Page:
In Russian political circles, Barack Obama's election tended to evoke two different reactions. Many officials were curious to see what new deals he would offer, but others, in the tradition of the Cold War, dismissed him as just the latest mouthpiece of the old American élites.
Broadly speaking, New Delhi and Moscow have both tended to calibrate the bilateral thermostat with an eye on the temperature in Washington. When the U.S. tries to cosy up to either power, India and Russia are quite happy to take for granted, if not forget, each other.
A collection of artifacts from Moscow’s Kremlin Palace has gone on view at İstanbul’s Topkapı Palace Museum, offering a glimpse into the fascinating lifestyles led by Russian czars during the 16th and 17th centuries.
Russian Prime Minister Vladimir Putin visits New Delhi this week hoping to seal military cooperation deals worth around $4 billion (2.9bn euros). But experts says there will be more than just contracts up for grabs.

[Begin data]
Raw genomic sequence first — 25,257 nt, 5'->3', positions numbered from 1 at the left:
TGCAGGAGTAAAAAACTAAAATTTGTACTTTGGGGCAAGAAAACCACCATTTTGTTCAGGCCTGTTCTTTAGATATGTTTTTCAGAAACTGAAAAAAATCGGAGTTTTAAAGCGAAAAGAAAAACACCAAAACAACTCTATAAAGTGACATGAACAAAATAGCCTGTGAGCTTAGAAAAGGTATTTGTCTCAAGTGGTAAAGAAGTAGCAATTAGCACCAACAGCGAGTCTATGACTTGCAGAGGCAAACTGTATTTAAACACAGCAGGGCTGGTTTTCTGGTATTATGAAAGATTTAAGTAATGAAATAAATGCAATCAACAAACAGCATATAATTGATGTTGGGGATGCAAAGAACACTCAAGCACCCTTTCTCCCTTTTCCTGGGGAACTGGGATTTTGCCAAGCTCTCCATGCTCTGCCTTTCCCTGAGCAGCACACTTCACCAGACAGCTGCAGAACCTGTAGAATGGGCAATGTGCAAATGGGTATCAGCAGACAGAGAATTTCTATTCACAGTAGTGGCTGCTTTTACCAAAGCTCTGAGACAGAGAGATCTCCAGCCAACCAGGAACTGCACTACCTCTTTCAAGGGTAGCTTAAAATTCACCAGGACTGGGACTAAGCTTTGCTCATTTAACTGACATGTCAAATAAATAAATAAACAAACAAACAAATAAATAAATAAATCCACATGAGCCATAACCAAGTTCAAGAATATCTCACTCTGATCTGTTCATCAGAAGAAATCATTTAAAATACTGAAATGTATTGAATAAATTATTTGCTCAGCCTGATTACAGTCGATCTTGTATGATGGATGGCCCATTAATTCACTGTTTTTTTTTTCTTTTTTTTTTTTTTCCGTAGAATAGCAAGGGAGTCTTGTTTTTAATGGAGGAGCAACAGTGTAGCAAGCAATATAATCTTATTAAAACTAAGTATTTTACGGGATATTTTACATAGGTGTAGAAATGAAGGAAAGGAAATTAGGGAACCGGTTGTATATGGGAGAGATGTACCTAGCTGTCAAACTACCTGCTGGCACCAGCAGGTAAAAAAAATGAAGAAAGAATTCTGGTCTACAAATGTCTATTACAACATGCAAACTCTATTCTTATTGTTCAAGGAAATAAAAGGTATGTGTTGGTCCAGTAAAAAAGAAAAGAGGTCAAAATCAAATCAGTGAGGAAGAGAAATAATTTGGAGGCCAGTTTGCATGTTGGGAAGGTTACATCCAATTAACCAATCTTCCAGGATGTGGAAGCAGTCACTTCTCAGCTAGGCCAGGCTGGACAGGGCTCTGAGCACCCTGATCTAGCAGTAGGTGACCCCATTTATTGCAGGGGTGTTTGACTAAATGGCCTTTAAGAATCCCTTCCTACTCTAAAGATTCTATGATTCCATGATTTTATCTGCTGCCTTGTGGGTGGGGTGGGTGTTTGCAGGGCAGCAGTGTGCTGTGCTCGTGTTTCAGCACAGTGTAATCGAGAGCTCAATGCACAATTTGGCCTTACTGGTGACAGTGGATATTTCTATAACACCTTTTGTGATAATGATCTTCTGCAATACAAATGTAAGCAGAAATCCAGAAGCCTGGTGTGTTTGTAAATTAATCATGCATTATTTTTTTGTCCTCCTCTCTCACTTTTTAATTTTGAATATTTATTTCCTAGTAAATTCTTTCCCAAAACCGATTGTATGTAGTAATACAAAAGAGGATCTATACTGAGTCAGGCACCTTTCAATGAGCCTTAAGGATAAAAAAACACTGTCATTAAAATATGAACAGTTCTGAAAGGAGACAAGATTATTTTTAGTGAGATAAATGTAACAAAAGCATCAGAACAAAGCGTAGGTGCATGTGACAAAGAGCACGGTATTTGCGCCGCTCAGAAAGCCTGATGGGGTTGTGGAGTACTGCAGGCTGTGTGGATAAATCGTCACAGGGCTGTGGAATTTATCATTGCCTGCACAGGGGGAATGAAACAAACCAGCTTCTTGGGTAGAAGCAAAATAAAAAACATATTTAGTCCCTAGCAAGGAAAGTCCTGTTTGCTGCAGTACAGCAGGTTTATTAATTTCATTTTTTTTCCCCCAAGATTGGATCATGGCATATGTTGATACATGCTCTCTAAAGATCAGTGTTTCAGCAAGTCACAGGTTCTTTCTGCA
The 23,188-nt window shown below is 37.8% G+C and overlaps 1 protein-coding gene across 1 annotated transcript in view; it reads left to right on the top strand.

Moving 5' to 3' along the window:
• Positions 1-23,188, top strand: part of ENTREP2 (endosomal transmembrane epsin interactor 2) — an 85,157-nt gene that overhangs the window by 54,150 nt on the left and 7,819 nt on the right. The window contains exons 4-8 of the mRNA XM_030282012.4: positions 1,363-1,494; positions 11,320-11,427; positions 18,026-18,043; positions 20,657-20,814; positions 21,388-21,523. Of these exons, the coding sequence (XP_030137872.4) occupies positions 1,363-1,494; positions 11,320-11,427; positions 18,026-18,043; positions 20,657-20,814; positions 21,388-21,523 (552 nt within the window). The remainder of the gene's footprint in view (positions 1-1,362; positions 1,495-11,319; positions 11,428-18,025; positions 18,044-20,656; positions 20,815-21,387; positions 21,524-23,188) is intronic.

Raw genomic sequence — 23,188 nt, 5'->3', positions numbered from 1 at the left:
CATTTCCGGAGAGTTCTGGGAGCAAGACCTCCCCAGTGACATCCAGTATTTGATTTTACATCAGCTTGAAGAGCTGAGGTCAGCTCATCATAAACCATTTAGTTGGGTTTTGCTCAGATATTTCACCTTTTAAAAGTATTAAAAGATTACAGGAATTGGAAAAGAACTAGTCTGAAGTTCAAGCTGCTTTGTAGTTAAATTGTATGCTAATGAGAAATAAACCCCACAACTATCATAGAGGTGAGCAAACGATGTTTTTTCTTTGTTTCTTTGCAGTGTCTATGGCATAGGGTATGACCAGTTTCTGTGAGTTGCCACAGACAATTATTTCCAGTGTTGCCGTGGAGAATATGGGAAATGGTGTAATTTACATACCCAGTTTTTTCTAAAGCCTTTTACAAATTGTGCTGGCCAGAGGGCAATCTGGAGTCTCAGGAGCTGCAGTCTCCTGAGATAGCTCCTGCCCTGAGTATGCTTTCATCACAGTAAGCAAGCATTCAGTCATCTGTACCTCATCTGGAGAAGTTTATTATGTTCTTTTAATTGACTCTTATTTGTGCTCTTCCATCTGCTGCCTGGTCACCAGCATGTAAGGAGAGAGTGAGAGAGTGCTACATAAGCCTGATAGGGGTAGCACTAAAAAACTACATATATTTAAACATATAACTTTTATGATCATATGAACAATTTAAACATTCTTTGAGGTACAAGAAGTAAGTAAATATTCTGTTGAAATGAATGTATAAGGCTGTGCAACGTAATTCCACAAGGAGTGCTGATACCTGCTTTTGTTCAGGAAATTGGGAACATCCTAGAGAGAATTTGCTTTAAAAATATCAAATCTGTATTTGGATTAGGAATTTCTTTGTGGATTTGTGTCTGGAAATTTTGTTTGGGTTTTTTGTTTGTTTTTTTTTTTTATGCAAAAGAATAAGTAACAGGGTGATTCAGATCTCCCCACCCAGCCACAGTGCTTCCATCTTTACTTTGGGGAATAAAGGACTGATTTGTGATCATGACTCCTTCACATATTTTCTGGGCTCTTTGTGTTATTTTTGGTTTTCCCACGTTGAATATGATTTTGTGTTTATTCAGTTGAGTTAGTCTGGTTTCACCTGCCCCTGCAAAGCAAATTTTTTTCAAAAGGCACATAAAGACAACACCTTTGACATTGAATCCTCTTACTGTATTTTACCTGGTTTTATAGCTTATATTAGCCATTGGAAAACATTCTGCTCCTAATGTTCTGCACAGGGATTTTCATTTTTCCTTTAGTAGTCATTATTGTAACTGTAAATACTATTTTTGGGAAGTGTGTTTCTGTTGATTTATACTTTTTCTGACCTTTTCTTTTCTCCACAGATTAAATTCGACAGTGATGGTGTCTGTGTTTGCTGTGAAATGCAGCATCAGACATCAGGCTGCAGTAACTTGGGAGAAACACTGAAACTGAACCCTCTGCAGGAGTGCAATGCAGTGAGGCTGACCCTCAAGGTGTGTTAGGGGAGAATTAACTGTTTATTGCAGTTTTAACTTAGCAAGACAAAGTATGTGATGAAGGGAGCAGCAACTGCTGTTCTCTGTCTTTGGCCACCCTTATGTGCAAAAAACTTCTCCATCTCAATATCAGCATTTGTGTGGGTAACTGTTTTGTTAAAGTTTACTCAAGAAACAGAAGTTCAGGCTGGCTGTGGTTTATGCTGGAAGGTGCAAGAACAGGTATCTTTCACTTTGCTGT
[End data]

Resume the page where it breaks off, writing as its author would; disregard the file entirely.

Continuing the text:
This research examined the use of public diplomacy strategies by the Russian federation and the West in order to extend or maintain a soft-power presence in what has become known as the "Russian near abroad" or Russia’s sphere of "privileged interest."
There’s nothing quite as satisfying as a good patriotic cry. Russians and like-minded Ukrainians are lining up these days to see a movie, “Taras Bulba”, that allows them this public pleasure while undercutting Ukraine’s separate national identity. A real “twofer” for the movie’s sponsors, the Russian government.
Students of public diplomacy and propaganda are quick to point out the difference between the two, but sometimes it’s not so easy. One man’s strategic government effort to communicate with foreign publics can be another man’s tendentious information blitz to smear the reputation of another country.